The small stomach worm (hairworm) of horses, Trichostrongylus axei, is also found in ruminants (see Gastrointestinal Parasites of Ruminants: Haemonchus, Ostertagia, and Trichostrongylus spp) and, consequently, is generally a clinical problem only in horses commingled or rotated on pasture with ruminants. Adult T axei are slender and measure up to 8 mm long. Details of the life cycle in Equidae have not been carefully studied, but it is known that the larvae penetrate the mucosa. These worms produce a chronic catarrhal gastritis, which may result in weight loss. The lesions comprise nodular areas of thickened mucosa surrounded by a zone of congestion and covered with a variable amount of mucus. The lesions may be rather small and irregularly circumscribed, or they may coalesce and involve most or all of the glandular portion of the stomach, and erosions and ulcerations may be seen.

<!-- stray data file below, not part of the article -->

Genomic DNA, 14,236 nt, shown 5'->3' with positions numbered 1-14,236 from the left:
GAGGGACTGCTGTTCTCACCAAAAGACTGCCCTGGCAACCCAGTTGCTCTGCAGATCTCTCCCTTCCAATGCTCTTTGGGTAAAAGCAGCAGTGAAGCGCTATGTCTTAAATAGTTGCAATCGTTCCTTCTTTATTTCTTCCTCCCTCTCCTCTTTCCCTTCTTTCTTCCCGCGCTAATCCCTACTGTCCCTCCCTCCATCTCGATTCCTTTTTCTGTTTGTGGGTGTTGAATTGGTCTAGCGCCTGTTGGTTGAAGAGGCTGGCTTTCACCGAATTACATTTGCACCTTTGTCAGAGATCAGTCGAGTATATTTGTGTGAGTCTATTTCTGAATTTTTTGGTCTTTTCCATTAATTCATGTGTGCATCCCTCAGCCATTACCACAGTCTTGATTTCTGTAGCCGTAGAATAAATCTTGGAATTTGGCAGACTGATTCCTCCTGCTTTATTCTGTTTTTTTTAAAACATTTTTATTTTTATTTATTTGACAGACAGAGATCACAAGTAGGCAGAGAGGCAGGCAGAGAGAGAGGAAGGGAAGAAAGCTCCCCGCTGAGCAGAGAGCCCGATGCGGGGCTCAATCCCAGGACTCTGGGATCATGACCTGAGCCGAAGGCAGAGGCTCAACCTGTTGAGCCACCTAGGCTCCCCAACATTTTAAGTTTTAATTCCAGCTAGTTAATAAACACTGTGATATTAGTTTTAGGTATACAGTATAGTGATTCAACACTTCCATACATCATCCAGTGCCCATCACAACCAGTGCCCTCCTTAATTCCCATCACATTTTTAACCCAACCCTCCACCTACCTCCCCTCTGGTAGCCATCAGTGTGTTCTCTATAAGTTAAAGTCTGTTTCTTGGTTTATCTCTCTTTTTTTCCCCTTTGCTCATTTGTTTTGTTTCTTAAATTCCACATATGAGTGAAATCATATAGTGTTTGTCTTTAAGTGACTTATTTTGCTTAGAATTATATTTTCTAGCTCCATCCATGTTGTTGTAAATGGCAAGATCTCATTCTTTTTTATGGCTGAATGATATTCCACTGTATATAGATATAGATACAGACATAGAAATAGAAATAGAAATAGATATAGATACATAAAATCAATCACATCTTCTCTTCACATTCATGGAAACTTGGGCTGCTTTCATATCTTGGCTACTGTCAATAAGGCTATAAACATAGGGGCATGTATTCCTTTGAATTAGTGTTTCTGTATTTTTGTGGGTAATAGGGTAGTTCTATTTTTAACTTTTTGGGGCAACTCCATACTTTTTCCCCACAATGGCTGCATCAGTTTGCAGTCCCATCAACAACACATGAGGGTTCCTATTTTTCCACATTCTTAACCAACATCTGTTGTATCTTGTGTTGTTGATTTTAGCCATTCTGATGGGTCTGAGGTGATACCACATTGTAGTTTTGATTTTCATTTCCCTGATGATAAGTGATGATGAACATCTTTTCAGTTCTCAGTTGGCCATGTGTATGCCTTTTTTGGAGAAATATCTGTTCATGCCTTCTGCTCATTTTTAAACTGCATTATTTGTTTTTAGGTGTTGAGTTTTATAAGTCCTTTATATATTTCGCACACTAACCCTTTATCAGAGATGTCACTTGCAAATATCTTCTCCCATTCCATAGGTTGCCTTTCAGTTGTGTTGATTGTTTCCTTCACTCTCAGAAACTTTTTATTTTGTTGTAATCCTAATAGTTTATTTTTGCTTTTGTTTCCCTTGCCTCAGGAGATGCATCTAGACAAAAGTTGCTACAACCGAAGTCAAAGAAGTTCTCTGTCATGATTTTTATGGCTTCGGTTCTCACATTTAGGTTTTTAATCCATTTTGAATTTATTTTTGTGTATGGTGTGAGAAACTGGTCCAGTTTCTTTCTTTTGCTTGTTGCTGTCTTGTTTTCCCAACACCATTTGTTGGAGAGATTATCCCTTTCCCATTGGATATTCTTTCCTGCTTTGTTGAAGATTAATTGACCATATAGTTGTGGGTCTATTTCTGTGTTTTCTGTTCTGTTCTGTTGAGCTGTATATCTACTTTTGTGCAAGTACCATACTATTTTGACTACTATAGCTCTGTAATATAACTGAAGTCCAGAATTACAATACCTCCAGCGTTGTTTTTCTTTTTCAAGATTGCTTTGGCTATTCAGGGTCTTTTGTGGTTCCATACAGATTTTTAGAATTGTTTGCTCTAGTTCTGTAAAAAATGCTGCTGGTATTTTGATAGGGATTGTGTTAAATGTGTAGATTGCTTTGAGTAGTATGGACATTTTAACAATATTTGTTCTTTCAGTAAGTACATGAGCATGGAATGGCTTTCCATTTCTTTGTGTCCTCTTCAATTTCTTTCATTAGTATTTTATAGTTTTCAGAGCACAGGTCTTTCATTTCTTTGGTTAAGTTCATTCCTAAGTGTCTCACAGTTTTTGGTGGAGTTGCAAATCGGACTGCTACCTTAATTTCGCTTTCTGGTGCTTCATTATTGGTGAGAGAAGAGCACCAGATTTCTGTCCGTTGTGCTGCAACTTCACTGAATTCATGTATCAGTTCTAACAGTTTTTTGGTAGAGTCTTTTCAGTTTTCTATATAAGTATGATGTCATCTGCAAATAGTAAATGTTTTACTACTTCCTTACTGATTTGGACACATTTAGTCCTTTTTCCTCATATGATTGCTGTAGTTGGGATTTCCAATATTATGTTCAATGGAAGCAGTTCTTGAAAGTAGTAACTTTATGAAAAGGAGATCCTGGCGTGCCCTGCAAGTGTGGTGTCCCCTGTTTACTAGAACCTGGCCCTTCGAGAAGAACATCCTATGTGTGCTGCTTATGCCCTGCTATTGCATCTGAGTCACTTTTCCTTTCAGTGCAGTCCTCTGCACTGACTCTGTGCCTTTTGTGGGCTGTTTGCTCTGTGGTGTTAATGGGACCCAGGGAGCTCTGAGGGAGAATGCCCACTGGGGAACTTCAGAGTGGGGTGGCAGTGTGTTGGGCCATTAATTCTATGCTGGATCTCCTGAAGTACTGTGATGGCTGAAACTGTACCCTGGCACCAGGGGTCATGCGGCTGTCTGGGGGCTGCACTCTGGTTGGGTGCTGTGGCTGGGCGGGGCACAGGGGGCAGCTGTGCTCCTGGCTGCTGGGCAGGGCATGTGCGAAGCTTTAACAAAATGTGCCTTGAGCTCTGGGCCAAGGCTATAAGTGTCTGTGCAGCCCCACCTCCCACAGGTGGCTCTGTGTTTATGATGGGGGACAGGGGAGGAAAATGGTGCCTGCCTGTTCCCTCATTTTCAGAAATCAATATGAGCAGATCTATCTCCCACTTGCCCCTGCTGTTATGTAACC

Definitive diagnosis based on fecal examination is difficult because the eggs are similar to strongyle eggs. The feces can be cultured and, in ~7 days, the infective larvae identified. Some of the benzimidazoles and ivermectin are effective against T axei.
Last full review/revision March 2012 by Thomas R. Klei, PhD